Police in many cases need a search warrant before forcing drunken driving suspects to have blood drawn, the U.S. Supreme Court said in a ruling that boosts privacy rights on the road.
The justices today rejected Missouri’s contention that police should never have to seek judicial approval. The state argued that officers can’t spare the time, given how quickly alcohol dissipates in the bloodstream.
Writing for the court, Justice Sonia Sotomayor said police need to seek a warrant when they can do so “without significantly undermining the efficacy of the search.”
The ruling was narrower than it might have been, stopping short of declaring a default rule that police need a warrant. Sotomayor said “cases will arise when anticipated delays in obtaining a warrant will justify a blood test without judicial authorization.”
Even so, the ruling will have day-to-day implications across the country. More than 1.4 million people are arrested each year in the U.S. for driving under the influence, according to FBI statistics. About half of the 50 states already have laws barring nonconsensual blood draws in the absence of a warrant.
The court splintered in its reasoning in the case. Only three justices -- Antonin Scalia, Ruth Bader Ginsburg and Elena Kagan -- joined the entirety of Sotomayor’s opinion, while Justice Clarence Thomas dissented.
The other four justices fell somewhere in the middle. Chief Justice John Roberts, joined by Justices Samuel Alito and Stephen Breyer, said a warrant shouldn’t be required unless an officer “could reasonably conclude” that there is time to secure one before blood can be drawn.
“The natural dissipation of alcohol in the bloodstream constitutes not only the imminent but ongoing destruction of critical evidence,” Roberts wrote for the three in a partial dissent.
Writing for four justices, Sotomayor criticized that reasoning. Roberts’ approach “might discourage efforts to expedite the warrant process because it categorically authorizes warrantless blood draws so long as it takes more time to secure a warrant than to obtain medical assistance,” Sotomayor said.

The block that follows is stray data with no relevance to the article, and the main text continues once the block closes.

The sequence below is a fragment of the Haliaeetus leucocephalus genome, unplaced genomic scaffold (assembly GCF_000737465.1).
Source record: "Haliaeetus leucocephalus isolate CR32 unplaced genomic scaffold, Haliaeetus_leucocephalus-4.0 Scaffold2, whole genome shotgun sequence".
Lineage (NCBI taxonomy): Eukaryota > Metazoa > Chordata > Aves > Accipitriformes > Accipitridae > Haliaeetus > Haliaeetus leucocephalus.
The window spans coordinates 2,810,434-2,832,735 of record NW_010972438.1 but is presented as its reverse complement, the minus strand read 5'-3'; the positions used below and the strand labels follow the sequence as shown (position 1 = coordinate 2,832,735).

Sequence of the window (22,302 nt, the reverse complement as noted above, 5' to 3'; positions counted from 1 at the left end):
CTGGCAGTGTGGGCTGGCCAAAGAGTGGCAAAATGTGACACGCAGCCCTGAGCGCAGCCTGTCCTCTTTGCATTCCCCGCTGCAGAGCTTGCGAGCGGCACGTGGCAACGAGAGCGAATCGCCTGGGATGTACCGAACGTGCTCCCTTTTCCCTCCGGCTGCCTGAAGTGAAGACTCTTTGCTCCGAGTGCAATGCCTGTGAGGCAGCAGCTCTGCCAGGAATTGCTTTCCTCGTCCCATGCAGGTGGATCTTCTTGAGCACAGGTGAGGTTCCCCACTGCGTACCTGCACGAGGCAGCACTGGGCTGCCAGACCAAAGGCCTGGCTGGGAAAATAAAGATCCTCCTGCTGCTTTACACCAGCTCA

Justice Anthony Kennedy cast the pivotal vote, saying in a concurring opinion that the debate between Sotomayor and Roberts need not be resolved right now.
The defendant in the case, Tyler G. McNeely, was pulled over for speeding in 2010 by a state highway patrolman in southeast Missouri. McNeely failed field sobriety tests and refused to take a breath test. The officer then took McNeely to a nearby hospital, where a technician drew blood over the handcuffed suspect’s objection.
McNeely sought to block use of the blood test at trial. The high court ruling means prosecutors will have to use other evidence in their case.
“Today’s decision appropriately recognizes what half the states have already demonstrated -- that maintaining highway safety does not require sacrificing personal privacy,” McNeely’s Supreme Court lawyer, Steven Shapiro of the American Civil Liberties Union, said in an e-mailed statement.
Missouri argued that getting a nighttime warrant in Cape Girardeau County, where McNeely was arrested, takes an average of two hours, by which point a person’s blood alcohol level may have dropped below the legal limit. The Obama administration backed Missouri in the case.
The state said alcohol typically dissipates in the bloodstream at a rate of 0.015 to 0.020 percentage points an hour. The blood alcohol limit in Missouri is 0.08 percent.
Missouri was seeking to exempt drunken driving cases from the normal rule that police must get a warrant for intrusive bodily searches.
McNeely’s lawyers said police in Cape Girardeau County often get warrants in less than half an hour. McNeely’s team also contended that modern technology expedites the process in much of the country, as officers file telephone or electronic applications with a judge.
McNeely’s lawyers pointed to Missouri’s “implied consent” law, which says drivers who refuse a blood or breath test automatically lose their license for a year. McNeely contended that law suggests that drivers have the right to refuse a blood test. All 50 states have implied consent laws in some form.
McNeely, convicted of drunken driving twice before, was charged with a felony that might subject him to four years in prison.
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The blood test showed McNeely had a 0.154 percent blood alcohol level. The Missouri Supreme Court ruled that prosecutors couldn’t use the test at trial, saying officers typically must seek a warrant before forcing a suspect to have blood drawn.
The Supreme Court had last ruled on the issue in 1966. In that decision, the court said the warrant requirement didn’t apply in the case of a man whose blood was drawn in a hospital about two hours after he was involved in an automobile accident. The court said that case involved “special facts.”
The high court in other rulings has said police don’t need a warrant in situations of “exigent circumstances,” as when evidence is about to be destroyed.
The case is Missouri v. McNeely, 11-1425.